Cet article compare les résultats obtenus suite à l'utilisation de deux méthodes de comparaison des emplois pour réaliser l'équité salariale dans les organisations. Les deux indicateurs retenus sont la proportion d'emplois à prédominance féminine dont le salaire horaire serait ajusté à la hausse et l'ampleur des ajustements mesuré en pourcentage du salaire. Les résultats obtenus révèlent que la moyenne des ajustements salariaux ne varie pratiquement pas, peu importe la méthode utilisée. La méthode «emploi à courbe» semble cependant supérieure à la méthode «emploi à emploi» en ce qui concerne la proportion d'emplois ajustés, en particulier dans les trois organisations où le nombre d'emplois de bureau à prédominance féminine était le plus élevé
Québec was the first Canadian jurisdiction to legislate on pay equity. It did so through the adoption of the Charter of Rights and Freedom,in 1976, a passive legislation since it is based on complaints. It seems to be a matter of time before the Québec Government passes a pro-active legislation on pay equity and, in doing so, it will likely draw its inspiration from the Pay Equity Act(PEA) passed by the Ontario Government in 1987. One of PEA important feature is the emphasis on institutional structures and practices in determining the appropriate unit for the purpose of achieving pay equity. In practice, such units will often match up with the usual job families (e.g. clerical or office vs production jobs).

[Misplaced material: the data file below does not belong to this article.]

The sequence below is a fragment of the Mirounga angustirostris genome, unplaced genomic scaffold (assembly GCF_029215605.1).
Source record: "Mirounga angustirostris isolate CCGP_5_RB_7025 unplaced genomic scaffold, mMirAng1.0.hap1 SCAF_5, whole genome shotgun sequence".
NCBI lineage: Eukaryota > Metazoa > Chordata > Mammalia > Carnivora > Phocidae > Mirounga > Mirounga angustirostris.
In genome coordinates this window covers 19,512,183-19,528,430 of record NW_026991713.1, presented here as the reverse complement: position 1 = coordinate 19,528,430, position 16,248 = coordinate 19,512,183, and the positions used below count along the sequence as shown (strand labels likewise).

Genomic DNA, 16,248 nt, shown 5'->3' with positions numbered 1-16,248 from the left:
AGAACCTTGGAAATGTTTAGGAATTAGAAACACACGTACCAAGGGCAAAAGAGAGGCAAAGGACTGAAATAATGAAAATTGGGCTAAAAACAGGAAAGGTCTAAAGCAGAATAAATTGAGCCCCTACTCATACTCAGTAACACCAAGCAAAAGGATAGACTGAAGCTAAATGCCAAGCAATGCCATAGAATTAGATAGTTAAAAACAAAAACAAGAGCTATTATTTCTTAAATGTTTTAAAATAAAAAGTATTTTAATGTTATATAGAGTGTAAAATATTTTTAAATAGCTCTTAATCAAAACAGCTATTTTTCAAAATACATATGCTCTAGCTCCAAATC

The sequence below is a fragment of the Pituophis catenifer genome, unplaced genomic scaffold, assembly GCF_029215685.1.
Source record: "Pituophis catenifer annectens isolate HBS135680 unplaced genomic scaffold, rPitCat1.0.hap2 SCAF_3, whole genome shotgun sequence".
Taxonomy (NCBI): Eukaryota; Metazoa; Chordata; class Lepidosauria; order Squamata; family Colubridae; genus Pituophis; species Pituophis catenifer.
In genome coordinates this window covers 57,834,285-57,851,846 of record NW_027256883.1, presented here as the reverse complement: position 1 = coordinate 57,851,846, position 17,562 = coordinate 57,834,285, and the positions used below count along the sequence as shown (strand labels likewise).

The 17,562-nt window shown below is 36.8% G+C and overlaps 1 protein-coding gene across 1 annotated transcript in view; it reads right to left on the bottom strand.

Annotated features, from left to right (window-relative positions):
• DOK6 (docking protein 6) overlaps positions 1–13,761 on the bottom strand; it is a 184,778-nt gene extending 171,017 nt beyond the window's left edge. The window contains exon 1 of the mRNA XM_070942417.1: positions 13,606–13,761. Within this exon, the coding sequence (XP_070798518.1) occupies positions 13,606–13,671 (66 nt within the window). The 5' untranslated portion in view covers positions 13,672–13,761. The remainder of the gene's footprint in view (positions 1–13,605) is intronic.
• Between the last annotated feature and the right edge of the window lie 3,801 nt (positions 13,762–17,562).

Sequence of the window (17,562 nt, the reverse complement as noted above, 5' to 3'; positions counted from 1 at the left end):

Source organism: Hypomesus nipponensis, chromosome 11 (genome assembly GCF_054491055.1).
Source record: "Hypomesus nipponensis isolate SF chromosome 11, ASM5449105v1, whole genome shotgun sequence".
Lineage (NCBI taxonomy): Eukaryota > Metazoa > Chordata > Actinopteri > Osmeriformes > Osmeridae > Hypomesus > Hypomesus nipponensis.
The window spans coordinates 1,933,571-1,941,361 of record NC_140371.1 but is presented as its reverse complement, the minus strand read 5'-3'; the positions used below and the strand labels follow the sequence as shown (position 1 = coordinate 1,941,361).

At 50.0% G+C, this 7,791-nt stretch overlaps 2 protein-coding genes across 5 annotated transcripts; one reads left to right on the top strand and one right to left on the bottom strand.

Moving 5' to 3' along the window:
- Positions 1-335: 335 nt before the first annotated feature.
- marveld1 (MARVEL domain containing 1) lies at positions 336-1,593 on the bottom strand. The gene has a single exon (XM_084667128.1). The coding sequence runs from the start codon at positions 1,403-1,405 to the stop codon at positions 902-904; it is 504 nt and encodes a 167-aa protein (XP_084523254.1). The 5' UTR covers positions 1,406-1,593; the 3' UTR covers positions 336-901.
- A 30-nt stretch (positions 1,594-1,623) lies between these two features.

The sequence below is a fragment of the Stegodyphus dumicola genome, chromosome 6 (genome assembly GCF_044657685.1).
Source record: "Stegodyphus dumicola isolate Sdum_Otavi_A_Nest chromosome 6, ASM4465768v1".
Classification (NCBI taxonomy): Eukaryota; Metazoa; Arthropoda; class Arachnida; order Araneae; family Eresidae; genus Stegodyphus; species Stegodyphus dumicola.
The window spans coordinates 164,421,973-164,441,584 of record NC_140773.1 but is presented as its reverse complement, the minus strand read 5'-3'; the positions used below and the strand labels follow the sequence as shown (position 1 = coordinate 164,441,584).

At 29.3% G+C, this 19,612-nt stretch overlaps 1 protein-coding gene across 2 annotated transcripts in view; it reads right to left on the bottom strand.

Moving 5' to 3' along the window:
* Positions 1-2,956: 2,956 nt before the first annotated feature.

However, the historical development of jobs families is intertwined with the evolution of occupational segregation between men and women in the labour markets.
This paper looks at the results of two methods of making pay comparisons between predominantly female and predominantly male jobs: the "job to job" approach, designed in a way similar to the provisions of the PEA in Ontario and the "job to line" approach, a more comprehensive one. The results are drawn from the analysis of data from 24 public and private organizations (excluding provincial and federal public sectors) in the province of Québec, with 100 or more employees and having both office and non office (production or maintenance) job families. All these organizations already used job evaluation as part of their wage determination process. The value of each job was established by using a point factor, gender-neutral job evaluation plan. Various regression analysis were conducted to check for and measure wage discrimination. Among the 24 organizations, 17 (or 70%) were found to have wage differentials related to sex between office female jobs and all male jobs. Wage differentials are said gender biased if associated with differences in the sex composition of jobs or jobs families. The average hourly wage differential amounted to 14%.
Results from the two methods of wage comparisons, that is job to job versus job to line comparisons, show that the latter raises the number of predominantly female office jobs to be adjusted under a pay equity operation especially in the larger organizations. There does not appear to be any significant difference however between mean wage adjustments produced by one method or the other
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